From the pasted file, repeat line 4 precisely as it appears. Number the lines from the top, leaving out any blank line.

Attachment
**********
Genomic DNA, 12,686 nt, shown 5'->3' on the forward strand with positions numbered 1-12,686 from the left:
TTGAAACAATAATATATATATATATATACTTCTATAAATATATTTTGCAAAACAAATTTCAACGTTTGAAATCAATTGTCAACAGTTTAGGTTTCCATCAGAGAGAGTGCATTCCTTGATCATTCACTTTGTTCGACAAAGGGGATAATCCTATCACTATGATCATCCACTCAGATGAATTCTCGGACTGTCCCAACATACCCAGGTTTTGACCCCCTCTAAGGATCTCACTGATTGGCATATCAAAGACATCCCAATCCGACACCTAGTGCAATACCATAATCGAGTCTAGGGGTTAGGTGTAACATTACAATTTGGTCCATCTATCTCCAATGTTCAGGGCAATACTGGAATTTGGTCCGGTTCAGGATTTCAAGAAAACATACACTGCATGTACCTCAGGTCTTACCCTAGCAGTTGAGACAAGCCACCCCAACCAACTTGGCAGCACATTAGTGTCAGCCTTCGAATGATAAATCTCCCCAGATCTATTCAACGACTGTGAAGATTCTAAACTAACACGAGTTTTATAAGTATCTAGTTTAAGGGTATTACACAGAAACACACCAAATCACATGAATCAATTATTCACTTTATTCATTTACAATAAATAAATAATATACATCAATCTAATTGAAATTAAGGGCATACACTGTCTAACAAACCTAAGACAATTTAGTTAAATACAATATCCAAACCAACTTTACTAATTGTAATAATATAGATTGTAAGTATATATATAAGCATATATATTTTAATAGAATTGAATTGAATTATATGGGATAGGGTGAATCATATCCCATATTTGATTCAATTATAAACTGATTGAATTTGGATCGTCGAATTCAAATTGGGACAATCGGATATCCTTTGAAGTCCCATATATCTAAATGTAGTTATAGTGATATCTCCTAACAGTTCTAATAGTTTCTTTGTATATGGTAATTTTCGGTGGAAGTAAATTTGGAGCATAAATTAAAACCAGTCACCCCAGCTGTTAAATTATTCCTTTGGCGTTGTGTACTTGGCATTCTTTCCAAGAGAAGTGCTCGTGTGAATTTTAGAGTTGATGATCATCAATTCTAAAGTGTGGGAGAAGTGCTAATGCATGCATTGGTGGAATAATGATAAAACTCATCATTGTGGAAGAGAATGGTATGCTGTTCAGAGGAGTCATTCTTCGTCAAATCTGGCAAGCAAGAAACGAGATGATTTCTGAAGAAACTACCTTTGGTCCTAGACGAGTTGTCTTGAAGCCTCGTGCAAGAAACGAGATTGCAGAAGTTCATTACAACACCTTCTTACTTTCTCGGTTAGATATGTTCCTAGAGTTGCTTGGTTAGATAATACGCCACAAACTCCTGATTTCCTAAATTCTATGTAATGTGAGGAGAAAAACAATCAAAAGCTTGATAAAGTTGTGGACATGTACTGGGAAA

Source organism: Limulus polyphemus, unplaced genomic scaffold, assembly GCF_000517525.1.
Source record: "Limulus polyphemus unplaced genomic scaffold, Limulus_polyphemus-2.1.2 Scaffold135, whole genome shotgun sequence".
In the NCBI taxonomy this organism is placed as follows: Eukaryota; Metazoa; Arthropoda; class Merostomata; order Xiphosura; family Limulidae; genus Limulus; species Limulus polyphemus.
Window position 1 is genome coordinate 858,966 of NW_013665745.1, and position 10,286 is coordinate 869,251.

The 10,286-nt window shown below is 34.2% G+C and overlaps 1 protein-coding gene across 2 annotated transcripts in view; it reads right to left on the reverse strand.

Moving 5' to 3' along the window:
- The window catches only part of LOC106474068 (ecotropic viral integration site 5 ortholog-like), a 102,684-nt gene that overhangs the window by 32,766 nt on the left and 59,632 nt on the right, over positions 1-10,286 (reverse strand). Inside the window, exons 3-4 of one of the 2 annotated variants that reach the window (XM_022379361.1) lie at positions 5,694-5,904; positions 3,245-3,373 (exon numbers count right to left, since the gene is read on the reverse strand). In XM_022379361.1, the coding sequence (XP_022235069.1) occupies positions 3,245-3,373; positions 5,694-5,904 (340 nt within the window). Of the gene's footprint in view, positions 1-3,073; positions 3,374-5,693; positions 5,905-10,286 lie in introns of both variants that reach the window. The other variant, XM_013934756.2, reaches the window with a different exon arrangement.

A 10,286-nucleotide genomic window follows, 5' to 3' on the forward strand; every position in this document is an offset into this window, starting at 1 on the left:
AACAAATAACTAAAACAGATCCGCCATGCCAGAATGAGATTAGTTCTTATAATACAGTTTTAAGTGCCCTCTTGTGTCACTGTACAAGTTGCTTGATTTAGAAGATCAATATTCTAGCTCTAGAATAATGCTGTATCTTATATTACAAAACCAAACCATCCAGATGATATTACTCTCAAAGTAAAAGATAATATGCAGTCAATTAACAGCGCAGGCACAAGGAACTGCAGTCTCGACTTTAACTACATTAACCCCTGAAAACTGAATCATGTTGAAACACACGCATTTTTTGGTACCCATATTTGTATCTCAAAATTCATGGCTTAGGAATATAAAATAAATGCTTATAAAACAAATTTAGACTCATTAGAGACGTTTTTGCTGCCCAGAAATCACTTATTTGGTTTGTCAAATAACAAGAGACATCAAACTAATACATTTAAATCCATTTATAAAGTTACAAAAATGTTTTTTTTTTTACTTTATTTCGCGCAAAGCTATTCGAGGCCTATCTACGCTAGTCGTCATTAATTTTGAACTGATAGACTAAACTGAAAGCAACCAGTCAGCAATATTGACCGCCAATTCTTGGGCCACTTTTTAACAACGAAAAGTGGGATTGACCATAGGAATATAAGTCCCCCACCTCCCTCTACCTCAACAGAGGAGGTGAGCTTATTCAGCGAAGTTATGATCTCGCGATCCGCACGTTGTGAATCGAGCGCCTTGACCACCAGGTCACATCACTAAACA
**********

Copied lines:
Source record: "Limulus polyphemus unplaced genomic scaffold, Limulus_polyphemus-2.1.2 Scaffold135, whole genome shotgun sequence".